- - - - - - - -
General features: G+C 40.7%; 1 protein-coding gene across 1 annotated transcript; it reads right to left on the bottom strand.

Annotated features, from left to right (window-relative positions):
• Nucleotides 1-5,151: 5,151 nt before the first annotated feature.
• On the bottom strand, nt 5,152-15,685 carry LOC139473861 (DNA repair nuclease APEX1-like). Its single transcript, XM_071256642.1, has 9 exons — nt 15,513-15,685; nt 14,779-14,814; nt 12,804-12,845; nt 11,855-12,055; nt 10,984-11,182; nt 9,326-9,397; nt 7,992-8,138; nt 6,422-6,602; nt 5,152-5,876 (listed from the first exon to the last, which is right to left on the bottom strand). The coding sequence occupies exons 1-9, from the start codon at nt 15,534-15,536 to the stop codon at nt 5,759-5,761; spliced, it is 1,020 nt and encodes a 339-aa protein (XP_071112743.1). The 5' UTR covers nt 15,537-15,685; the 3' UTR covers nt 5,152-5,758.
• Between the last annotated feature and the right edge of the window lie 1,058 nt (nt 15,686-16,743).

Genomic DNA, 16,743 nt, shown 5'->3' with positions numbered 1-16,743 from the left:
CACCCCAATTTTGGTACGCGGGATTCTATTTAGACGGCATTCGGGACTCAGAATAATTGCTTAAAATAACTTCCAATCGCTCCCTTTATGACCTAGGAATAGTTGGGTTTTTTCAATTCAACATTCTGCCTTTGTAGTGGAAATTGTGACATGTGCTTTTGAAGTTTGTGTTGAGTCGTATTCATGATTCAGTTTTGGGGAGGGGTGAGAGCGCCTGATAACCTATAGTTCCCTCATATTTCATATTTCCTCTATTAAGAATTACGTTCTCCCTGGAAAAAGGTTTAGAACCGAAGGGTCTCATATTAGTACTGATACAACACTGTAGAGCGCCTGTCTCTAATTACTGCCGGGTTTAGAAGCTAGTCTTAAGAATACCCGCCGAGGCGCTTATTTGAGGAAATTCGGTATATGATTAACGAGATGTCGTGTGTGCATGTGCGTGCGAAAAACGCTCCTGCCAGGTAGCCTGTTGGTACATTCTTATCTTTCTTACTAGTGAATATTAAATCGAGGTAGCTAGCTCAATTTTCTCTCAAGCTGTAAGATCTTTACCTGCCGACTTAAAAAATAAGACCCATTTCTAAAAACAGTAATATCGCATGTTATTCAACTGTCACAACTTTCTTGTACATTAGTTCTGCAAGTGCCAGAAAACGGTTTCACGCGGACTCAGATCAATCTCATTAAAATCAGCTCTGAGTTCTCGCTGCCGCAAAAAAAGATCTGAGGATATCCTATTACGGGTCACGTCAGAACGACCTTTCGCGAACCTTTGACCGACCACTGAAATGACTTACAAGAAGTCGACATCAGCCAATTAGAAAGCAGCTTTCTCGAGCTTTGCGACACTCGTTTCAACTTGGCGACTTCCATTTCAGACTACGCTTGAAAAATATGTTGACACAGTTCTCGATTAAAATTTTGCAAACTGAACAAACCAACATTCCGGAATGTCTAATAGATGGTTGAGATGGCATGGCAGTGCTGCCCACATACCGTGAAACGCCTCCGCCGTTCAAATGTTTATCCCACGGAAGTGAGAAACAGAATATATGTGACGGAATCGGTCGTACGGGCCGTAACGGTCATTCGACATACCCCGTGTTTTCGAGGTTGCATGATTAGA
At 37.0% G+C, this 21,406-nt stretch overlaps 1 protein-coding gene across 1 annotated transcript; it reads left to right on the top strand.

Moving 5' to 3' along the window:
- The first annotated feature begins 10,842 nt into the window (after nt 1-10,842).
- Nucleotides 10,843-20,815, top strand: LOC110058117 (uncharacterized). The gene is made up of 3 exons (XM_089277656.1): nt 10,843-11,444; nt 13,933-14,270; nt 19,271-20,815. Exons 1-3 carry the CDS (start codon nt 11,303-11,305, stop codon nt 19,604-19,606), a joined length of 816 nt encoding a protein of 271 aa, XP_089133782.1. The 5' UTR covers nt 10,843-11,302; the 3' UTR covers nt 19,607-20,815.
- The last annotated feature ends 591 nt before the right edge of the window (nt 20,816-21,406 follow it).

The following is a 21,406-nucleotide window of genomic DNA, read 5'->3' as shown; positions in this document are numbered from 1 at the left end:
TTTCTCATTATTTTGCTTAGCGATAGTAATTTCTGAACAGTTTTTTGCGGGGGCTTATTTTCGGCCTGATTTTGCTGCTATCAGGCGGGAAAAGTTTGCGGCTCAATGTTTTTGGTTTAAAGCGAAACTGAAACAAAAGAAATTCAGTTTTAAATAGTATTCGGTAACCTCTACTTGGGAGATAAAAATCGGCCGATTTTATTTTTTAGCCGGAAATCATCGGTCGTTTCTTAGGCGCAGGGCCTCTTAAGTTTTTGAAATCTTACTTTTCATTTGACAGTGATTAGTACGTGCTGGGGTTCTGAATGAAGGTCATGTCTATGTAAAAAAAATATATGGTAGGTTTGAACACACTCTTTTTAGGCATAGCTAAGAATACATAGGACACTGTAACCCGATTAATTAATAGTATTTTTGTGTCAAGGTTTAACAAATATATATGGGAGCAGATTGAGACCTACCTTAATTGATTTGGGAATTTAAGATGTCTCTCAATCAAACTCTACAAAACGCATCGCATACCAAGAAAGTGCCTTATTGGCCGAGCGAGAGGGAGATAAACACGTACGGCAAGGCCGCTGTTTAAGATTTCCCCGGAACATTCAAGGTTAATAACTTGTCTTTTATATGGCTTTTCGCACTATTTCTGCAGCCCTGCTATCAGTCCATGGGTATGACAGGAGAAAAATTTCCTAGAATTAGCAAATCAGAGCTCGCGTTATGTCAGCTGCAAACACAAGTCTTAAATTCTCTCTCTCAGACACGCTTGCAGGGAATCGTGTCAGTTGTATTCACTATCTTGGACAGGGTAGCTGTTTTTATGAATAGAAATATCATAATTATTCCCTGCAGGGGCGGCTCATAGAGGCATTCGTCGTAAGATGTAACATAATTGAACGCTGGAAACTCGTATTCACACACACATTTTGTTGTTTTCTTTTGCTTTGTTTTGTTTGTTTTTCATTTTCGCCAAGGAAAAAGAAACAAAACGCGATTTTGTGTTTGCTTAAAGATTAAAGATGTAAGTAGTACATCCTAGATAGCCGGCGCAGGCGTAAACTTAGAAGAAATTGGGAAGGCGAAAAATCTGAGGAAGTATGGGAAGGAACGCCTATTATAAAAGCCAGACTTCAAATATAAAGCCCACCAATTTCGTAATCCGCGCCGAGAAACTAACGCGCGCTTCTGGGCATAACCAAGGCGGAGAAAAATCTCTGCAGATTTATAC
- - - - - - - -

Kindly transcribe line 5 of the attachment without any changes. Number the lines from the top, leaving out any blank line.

• Between the last annotated feature and the right edge of the window lie 1,058 nt (nt 15,686-16,743).